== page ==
All eligible patients had finished treatment. The treatment plans were made according to National Comprehensive Cancer Network (NCCN) guidelines (Table 1).
The evaluation of tumor invasion and metastasis
For patients who received surgery, tumor invasion and metastasis were evaluated by postoperative pathology reports and preoperative CT or MRI reports. For patients who did not undergo surgery, tumor invasion and metastasis were evaluated by pretreatment CT or MRI.
Statistical analyses were performed using SPSS statistical software 22.0. Statistical descriptions were expressed as the mean ± standard deviation. Chi-square tests or Fisher’s test was used to calculate the differences between the data, and Student’s t-test or group rank sum tests were used to grade the data. The Kaplan-Meier method was used to construct a survival curve, and the statistical significance between the curves was assessed with the log-rank test for univariate analysis. Binary logistic regression models were used for multivariate analysis. All statistical analyses were two-tailed, and a P-value less than 0.05 was considered statistically significant. The survival curve pictures were made by PRISM software 8.0.
The clinical features of 347 patients with cervical cancer
A total of 347 patients with cervical cancer were included in the study, Of these, 79 patients had HPV58-positive cervical cancer, a total of 74 cases were diagnosed with squamous cells carcinoma, 3 cases of adenocarcinoma and 2 cases of adenosquamous carcinoma. While 268 patients had HPV16 positive cervical cancer, including 256 cases of squamous cells carcinoma, 8 cases of adenocarcinoma and 4 cases of adenosquamous carcinoma (Table 2). The minimum age was 24 years old, the maximum age was 78 years old, and the median age was 52 years old. There were 63 cases and 176 cases of poorly differentiated cancer in the HPV58-positive and HPV16 positive cervical cancer groups, respectively, accounting for 79.75% and 65.67% of cases. The proportion of poorly differentiated carcinoma was significantly higher in HPV58-positive cervical cancer than in the HPV16 positive group (Table 3).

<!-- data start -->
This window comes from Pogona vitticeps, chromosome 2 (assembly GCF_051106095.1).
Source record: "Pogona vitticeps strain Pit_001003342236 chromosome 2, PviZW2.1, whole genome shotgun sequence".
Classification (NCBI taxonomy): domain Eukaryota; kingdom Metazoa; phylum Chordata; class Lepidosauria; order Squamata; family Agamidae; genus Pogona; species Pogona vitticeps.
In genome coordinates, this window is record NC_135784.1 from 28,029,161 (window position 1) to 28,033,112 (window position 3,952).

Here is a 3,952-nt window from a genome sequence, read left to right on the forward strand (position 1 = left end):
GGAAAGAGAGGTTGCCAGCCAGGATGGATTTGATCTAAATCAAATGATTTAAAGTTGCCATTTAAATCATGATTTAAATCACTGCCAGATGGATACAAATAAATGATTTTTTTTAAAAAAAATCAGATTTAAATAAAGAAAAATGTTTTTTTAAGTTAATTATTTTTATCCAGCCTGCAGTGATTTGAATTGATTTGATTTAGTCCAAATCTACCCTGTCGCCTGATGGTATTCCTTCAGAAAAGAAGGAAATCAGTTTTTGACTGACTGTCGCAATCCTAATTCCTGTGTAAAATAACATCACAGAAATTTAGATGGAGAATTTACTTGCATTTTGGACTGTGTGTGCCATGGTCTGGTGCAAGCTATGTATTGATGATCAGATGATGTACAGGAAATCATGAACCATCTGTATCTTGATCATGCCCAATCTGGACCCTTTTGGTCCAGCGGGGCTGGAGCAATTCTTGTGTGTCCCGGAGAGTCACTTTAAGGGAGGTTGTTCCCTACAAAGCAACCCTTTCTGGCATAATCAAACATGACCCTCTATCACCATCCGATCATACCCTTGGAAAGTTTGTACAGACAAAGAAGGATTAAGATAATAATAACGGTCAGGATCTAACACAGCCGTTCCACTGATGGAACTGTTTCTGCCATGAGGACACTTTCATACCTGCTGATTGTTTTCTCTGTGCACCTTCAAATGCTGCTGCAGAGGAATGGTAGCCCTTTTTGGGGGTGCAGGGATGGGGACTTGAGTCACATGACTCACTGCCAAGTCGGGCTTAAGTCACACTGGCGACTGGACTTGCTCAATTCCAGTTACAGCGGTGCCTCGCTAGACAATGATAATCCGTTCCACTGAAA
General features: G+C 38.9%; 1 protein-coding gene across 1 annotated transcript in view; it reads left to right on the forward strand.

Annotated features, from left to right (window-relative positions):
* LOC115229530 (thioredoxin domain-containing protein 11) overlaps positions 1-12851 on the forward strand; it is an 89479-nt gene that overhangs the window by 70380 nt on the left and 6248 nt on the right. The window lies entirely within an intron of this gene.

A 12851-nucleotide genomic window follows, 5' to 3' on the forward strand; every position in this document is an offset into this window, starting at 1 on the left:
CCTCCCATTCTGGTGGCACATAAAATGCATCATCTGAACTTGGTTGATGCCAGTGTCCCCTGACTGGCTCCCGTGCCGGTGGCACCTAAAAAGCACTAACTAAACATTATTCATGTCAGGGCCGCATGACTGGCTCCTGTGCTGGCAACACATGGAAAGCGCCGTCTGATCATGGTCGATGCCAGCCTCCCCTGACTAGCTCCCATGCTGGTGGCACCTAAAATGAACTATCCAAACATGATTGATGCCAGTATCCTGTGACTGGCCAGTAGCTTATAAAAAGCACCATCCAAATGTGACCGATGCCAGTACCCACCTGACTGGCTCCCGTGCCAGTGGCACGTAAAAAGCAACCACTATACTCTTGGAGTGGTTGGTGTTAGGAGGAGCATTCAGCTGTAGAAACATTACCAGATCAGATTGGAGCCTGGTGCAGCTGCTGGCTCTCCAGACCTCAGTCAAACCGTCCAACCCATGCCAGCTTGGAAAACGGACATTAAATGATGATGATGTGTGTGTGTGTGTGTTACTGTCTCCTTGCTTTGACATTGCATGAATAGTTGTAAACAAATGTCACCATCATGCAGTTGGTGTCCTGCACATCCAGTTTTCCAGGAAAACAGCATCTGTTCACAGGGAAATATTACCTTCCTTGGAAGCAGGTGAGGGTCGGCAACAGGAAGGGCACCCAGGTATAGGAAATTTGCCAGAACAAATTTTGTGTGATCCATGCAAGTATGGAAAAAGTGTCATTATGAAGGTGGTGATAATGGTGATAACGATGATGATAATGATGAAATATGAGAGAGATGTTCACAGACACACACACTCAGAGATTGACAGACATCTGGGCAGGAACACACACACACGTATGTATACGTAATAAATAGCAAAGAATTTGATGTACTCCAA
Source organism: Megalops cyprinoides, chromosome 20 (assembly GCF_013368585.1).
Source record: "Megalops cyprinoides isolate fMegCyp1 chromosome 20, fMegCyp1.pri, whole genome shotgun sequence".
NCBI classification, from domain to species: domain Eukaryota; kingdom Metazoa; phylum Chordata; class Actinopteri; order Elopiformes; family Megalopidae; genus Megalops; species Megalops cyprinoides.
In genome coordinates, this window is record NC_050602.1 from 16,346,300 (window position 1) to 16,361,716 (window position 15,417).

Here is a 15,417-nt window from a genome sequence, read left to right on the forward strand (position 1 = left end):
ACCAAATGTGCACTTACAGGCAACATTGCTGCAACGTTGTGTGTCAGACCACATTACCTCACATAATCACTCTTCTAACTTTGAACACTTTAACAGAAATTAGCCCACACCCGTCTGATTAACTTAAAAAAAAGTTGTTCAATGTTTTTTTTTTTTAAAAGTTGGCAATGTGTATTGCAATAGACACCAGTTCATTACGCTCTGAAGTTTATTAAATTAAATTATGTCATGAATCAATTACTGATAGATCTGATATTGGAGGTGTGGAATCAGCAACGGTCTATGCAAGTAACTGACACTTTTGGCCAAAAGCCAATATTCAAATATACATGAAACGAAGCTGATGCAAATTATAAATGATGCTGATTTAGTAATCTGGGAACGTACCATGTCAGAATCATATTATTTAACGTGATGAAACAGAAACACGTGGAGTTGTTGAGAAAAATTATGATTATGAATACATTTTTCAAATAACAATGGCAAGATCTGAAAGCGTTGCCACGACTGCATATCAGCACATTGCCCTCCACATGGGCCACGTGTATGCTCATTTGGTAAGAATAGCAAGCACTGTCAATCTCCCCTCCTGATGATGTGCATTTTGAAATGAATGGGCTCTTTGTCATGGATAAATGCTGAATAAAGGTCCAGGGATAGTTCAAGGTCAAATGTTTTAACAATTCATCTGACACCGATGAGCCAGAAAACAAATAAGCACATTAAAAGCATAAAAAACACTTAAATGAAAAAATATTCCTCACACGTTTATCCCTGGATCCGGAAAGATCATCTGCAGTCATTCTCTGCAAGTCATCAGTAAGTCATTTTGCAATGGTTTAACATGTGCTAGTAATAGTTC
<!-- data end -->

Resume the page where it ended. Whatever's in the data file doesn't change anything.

Risk factors for poorly differentiated cancer occurrence
Univariate analysis was performed to explore the risk factors associated with poorly differentiated cancer occurrence. The result showed that HPV58 positivity was an independent risk factor for poorly differentiated cancer occurrence [HR 2.156, 95% confidence interval: 1.167-3.984, P=0.014]. Additionally, squamous cells carcinoma was an independent risk factor for poorly differentiated cancer too, its risk for poorly differentiated cancer was 3.667 times than non-squamous cells carcinoma [HR 3.667, 95% confidence interval: 1.335-10.130, P=0.012]. Other factors were not included in the multiple logistics analysis (Table 4).
Further analysis about the pathology type of squamous cells carcinoma was performed, the squamous cells carcinoma cases with HPV58 positivity was associated with increased risk for poorly differentiated cancer [HR7.038, 95% confidence interval: 1.067-46.437, P=0.043]. However, the HPV16 positive squamous cells carcinoma cases did not show increased risk for poorly differentiated cancer [HR 0.335, 95% confidence interval: 0.109-1.152, P=0.085] (Table 5).
Survival analysis of HPV58- and HPV16 positive poorly differentiated cancers